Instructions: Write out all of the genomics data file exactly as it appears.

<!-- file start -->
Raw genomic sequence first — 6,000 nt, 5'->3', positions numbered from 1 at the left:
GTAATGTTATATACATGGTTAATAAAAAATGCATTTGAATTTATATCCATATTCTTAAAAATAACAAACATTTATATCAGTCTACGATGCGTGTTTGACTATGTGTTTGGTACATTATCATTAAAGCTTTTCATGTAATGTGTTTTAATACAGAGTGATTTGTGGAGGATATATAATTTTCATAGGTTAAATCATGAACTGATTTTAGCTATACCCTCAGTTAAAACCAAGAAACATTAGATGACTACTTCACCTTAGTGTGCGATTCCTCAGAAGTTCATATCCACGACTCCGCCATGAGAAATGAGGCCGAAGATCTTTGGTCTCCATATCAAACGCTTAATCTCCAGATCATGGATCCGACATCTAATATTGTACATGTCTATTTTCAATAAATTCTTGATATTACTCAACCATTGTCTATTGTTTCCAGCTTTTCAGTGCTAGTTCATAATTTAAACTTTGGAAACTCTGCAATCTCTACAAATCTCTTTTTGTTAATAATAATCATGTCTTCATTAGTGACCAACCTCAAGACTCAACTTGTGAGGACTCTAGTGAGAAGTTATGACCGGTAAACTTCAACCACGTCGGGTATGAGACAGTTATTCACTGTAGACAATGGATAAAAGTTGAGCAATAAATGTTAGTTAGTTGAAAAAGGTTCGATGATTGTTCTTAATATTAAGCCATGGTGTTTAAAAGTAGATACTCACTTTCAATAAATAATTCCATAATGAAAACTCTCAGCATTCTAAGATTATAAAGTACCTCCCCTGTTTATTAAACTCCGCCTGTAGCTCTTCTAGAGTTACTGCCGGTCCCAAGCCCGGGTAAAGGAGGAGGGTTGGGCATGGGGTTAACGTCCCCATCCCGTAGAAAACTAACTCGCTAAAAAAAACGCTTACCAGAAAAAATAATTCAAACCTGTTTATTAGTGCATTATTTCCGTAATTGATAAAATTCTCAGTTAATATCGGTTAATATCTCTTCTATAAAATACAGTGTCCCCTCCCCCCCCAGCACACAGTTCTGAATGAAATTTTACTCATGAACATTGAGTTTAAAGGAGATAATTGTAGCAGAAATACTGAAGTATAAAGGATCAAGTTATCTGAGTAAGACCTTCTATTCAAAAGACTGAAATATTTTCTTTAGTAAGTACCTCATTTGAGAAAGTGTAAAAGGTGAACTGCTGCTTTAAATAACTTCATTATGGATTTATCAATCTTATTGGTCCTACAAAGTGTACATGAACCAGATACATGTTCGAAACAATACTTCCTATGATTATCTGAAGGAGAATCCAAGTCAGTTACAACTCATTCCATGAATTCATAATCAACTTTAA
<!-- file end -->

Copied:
Raw genomic sequence first — 6,000 nt, 5'->3', positions numbered from 1 at the left:
GTAATGTTATATACATGGTTAATAAAAAATGCATTTGAATTTATATCCATATTCTTAAAAATAACAAACATTTATATCAGTCTACGATGCGTGTTTGACTATGTGTTTGGTACATTATCATTAAAGCTTTTCATGTAATGTGTTTTAATACAGAGTGATTTGTGGAGGATATATAATTTTCATAGGTTAAATCATGAACTGATTTTAGCTATACCCTCAGTTAAAACCAAGAAACATTAGATGACTACTTCACCTTAGTGTGCGATTCCTCAGAAGTTCATATCCACGACTCCGCCATGAGAAATGAGGCCGAAGATCTTTGGTCTCCATATCAAACGCTTAATCTCCAGATCATGGATCCGACATCTAATATTGTACATGTCTATTTTCAATAAATTCTTGATATTACTCAACCATTGTCTATTGTTTCCAGCTTTTCAGTGCTAGTTCATAATTTAAACTTTGGAAACTCTGCAATCTCTACAAATCTCTTTTTGTTAATAATAATCATGTCTTCATTAGTGACCAACCTCAAGACTCAACTTGTGAGGACTCTAGTGAGAAGTTATGACCGGTAAACTTCAACCACGTCGGGTATGAGACAGTTATTCACTGTAGACAATGGATAAAAGTTGAGCAATAAATGTTAGTTAGTTGAAAAAGGTTCGATGATTGTTCTTAATATTAAGCCATGGTGTTTAAAAGTAGATACTCACTTTCAATAAATAATTCCATAATGAAAACTCTCAGCATTCTAAGATTATAAAGTACCTCCCCTGTTTATTAAACTCCGCCTGTAGCTCTTCTAGAGTTACTGCCGGTCCCAAGCCCGGGTAAAGGAGGAGGGTTGGGCATGGGGTTAACGTCCCCATCCCGTAGAAAACTAACTCGCTAAAAAAAACGCTTACCAGAAAAAATAATTCAAACCTGTTTATTAGTGCATTATTTCCGTAATTGATAAAATTCTCAGTTAATATCGGTTAATATCTCTTCTATAAAATACAGTGTCCCCTCCCCCCCCAGCACACAGTTCTGAATGAAATTTTACTCATGAACATTGAGTTTAAAGGAGATAATTGTAGCAGAAATACTGAAGTATAAAGGATCAAGTTATCTGAGTAAGACCTTCTATTCAAAAGACTGAAATATTTTCTTTAGTAAGTACCTCATTTGAGAAAGTGTAAAAGGTGAACTGCTGCTTTAAATAACTTCATTATGGATTTATCAATCTTATTGGTCCTACAAAGTGTACATGAACCAGATACATGTTCGAAACAATACTTCCTATGATTATCTGAAGGAGAATCCAAGTCAGTTACAACTCATTCCATGAATTCATAATCAACTTTAA